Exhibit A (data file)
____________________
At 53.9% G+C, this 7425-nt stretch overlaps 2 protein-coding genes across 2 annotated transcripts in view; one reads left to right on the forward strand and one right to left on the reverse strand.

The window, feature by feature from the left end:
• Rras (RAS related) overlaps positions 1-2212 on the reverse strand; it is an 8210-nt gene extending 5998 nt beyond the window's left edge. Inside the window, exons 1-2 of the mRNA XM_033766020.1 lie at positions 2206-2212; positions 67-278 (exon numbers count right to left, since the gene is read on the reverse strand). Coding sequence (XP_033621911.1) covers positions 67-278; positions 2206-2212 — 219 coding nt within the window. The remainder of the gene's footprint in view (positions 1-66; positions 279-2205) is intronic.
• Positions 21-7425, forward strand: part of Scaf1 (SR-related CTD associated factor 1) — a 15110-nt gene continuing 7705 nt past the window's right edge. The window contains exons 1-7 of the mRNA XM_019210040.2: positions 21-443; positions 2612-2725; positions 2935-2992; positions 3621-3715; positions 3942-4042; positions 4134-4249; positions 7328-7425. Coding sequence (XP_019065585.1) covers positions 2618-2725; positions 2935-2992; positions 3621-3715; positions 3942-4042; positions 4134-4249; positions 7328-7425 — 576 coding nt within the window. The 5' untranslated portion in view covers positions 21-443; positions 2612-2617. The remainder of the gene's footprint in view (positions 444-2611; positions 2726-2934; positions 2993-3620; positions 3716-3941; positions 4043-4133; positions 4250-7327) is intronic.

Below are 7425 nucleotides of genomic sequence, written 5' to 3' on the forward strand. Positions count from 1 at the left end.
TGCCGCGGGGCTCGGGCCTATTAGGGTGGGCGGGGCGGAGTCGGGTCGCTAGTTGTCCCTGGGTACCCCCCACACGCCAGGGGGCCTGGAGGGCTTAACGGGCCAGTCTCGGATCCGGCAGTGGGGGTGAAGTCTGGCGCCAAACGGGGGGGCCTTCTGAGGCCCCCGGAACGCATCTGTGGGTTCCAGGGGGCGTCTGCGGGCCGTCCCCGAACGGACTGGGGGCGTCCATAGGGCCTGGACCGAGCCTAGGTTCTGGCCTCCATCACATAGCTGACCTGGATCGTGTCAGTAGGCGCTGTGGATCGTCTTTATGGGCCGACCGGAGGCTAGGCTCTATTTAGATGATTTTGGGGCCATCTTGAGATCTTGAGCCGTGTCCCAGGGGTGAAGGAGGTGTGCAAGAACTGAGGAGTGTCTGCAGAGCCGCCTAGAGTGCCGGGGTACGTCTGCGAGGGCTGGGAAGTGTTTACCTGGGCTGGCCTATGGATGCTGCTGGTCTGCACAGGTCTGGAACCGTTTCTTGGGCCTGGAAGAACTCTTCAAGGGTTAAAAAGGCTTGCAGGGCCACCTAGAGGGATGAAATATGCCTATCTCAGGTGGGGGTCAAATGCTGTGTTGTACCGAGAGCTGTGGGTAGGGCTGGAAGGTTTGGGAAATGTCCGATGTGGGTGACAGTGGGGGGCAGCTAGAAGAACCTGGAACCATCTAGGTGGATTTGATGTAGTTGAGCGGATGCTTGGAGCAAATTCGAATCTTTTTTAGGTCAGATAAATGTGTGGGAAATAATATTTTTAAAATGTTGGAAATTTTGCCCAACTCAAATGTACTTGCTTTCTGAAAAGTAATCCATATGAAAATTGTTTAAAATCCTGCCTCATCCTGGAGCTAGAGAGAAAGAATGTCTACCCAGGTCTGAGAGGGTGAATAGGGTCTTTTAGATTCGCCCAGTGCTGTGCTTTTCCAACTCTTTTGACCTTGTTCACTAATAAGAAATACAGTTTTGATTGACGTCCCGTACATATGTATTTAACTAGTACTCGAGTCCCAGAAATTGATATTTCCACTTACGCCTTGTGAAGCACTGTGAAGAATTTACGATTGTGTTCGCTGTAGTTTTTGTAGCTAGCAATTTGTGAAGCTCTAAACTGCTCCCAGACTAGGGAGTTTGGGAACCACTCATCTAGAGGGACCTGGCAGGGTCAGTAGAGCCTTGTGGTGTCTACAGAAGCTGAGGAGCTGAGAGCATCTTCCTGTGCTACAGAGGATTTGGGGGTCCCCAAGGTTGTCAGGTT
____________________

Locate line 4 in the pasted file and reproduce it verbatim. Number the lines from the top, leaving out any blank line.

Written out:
• Positions 21-7425, forward strand: part of Scaf1 (SR-related CTD associated factor 1) — a 15110-nt gene continuing 7705 nt past the window's right edge. The window contains exons 1-7 of the mRNA XM_019210040.2: positions 21-443; positions 2612-2725; positions 2935-2992; positions 3621-3715; positions 3942-4042; positions 4134-4249; positions 7328-7425. Coding sequence (XP_019065585.1) covers positions 2618-2725; positions 2935-2992; positions 3621-3715; positions 3942-4042; positions 4134-4249; positions 7328-7425 — 576 coding nt within the window. The 5' untranslated portion in view covers positions 21-443; positions 2612-2617. The remainder of the gene's footprint in view (positions 444-2611; positions 2726-2934; positions 2993-3620; positions 3716-3941; positions 4043-4133; positions 4250-7327) is intronic.